Gold medallist Ethiopia's Almaz Ayana smiles on the podium during the medal ceremony for Women's 10,000m athletics event at the Rio 2016 Olympic Games at the Olympic Stadium in Rio de Janeiro on August 12, 2016.
RIO DE JANEIRO, Brazil -Ethiopian distance runner Almaz Ayana smashed a 23-year-old world record to claim gold in the 10,000m as the Olympic athletics competition got off to a dramatic start on Friday.
Ayana, 24, left her rivals trailing as she finished in 29min 17.45sec, slicing nearly 14 seconds off the previous world best of 29:31.78 set by China&39;s Wang Junxia in 1993 during the era of notorious coach Ma Junren.
Vivian Cheruiyot of Kenya took silver in a new national record of 29:32.53 while defending champion Tirunesh Dibaba won bronze in a personal best 29:42.56.
Yet the astounding nature of Ayana&39;s victory immediately raised eyebrows in the athletics world.
Marathon world record holder Paula Radcliffe was among the first to question Ayana&39;s performance while Sweden&39;s Sarah Lahti, who finished 12th, more than two minutes behind, was also sceptical.
For consistency: Radcliffe breaks own marathon WR by 1.4%. Still 2.3% ahead of 2nd ever. Ayana today? 0.8% better pic.twitter.com/j1bLY0Zqs1— Ross Tucker (@Scienceofsport) August 12, 2016
"I do not really believe that she is 100 percent," Lahti was quoted by Swedish media as saying. "There is doubt."
Yet a smiling Ayana was unruffled when asked to comment on suggestions that her performance might not be all that it seemed.
"I praise the lord, the lord gives me everything," she said through an interpreter. "My doping is my training, my doping is Jesus -- otherwise I&39;m crystal clear."
Ayana&39;s win comes in a troubled year for Ethiopian athletics.
The International Association of Athletics Federations in March placed the country in "critical care" with four other nations over failures in their anti-doping regimes.
In other early action Friday, Kenya&39;s reigning Olympic 800m champion David Rudisha cruised through the first round as he bids to defend his two-lap title.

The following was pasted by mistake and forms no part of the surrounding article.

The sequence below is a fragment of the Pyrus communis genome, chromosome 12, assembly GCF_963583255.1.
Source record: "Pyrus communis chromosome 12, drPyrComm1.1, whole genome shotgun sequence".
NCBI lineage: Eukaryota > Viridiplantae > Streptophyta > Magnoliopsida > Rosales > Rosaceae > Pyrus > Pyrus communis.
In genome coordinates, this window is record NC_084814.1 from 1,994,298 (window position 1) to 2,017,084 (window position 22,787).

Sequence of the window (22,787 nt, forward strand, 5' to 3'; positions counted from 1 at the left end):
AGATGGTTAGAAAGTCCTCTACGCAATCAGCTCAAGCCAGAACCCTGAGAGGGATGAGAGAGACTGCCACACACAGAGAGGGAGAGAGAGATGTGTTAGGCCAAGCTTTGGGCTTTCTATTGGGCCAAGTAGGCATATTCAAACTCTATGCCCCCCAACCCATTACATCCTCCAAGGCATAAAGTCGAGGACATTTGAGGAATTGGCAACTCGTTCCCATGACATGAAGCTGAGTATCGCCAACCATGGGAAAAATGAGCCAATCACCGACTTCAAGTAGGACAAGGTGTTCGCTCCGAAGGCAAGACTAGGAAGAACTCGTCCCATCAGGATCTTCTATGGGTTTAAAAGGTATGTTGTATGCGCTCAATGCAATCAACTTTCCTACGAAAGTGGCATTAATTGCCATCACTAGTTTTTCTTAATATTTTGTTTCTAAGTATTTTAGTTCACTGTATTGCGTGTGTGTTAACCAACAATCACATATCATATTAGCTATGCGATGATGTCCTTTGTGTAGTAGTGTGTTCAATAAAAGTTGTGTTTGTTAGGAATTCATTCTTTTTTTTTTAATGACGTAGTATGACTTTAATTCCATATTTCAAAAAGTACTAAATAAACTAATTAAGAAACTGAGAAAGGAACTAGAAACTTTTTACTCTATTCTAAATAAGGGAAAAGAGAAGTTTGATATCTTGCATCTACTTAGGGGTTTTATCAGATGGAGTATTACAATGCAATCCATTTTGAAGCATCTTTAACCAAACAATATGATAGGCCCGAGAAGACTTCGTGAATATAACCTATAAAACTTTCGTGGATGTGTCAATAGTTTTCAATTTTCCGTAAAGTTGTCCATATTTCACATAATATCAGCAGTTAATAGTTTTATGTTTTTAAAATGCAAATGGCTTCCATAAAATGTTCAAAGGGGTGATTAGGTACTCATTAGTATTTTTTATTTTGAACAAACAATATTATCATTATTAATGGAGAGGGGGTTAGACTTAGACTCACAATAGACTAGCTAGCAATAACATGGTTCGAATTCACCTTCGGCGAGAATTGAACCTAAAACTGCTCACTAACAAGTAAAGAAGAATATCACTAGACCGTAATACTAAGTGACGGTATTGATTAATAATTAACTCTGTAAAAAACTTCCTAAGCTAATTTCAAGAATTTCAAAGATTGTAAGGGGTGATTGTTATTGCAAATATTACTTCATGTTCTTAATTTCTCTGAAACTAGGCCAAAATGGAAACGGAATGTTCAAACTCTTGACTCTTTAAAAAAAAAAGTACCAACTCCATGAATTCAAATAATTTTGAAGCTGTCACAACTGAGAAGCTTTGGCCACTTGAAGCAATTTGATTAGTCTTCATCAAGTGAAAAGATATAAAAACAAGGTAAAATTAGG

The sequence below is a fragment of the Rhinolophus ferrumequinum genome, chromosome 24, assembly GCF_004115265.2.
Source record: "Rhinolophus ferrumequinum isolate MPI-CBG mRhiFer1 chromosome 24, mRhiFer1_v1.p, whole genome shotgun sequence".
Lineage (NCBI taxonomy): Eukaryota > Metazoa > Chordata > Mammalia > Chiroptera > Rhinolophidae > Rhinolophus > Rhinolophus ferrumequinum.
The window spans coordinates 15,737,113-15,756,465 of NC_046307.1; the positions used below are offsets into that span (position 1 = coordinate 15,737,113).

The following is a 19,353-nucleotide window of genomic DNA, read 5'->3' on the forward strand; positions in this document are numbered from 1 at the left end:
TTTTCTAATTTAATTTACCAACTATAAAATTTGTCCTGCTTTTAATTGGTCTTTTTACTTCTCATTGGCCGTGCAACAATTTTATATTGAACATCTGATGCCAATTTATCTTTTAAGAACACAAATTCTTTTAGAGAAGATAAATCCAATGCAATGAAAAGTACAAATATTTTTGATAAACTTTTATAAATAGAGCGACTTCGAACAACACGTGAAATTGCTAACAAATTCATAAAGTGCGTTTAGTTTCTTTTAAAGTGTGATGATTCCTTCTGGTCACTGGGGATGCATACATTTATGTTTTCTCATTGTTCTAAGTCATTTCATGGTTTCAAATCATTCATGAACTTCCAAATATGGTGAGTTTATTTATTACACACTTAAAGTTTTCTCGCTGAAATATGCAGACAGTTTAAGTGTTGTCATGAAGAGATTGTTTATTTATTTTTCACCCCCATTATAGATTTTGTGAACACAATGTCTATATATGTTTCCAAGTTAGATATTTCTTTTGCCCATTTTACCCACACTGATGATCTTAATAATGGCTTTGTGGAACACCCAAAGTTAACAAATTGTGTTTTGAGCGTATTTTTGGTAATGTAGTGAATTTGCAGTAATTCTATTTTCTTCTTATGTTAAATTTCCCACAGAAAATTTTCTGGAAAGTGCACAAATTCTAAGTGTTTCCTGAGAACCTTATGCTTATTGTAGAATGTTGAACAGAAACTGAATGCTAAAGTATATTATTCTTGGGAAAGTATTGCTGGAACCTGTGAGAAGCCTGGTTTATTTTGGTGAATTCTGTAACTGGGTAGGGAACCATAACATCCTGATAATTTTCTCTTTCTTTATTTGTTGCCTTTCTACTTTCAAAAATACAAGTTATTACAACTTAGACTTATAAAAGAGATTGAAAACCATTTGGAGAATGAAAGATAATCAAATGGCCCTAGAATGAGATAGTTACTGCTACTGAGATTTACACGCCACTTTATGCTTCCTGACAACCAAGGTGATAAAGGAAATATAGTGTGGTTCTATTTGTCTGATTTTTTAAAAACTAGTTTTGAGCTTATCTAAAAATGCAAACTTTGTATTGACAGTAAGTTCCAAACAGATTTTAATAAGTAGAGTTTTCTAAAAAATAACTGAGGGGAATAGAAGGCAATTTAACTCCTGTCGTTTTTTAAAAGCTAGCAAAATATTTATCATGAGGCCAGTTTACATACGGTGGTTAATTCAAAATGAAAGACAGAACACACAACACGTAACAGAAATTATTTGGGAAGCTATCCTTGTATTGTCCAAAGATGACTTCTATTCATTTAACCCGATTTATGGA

Rudisha posted the fastest qualifying time of 1:45.09sec and will be joined in the semi-finals by a host of favourites including Djibouti&39;s Ayanleh Souleiman, Bosnian Amel Tuka, Poland&39;s Adam Kszcot and American Boris Berian.
"It was good," said Rudisha. "I&39;m in good form, there&39;s no doubt about that. I&39;m very confident because I&39;m finding my finishing power in the last 100m, so I think I&39;m in a position to control my races again."
British heptathlon star Jessica Ennis-Hill also made a smooth start to the defence of her Olympic crown, sitting in third place after the opening two events of the gruelling discipline.
Ennis-Hill landed an early psychological blow on Canada&39;s Brianne Theisen-Eaton with an impressive 100m hurdles victory.
In blustery, overcast conditions, Ennis-Hill produced a blemish-free performance to win her race in 12.84sec. It was her third fastest time since winning in London.
Ennis-Hill&39;s run earned her 1,149 points, putting her into the early lead of the seven-discipline event.
However, Ennis-Hill saw her lead whittled away in the high jump despite landing a season&39;s best of 1.89m, the highest she has jumped since the London Games.
Belgium&39;s Nafi Thiam and Briton Katarina Johnson-Thompson both cleared a world heptathlon best of 1.98m.
Johnson-Thompson&39;s effort saw her take the lead on 2,264 points, with Thiam in second (2,252) and Ennis-Hill third (2,242).
The competition continues later Friday with the final of the women&39;s shot put, where New Zealand&39;s Valerie Adams will aim to clinch a third consecutive shot put gold medal.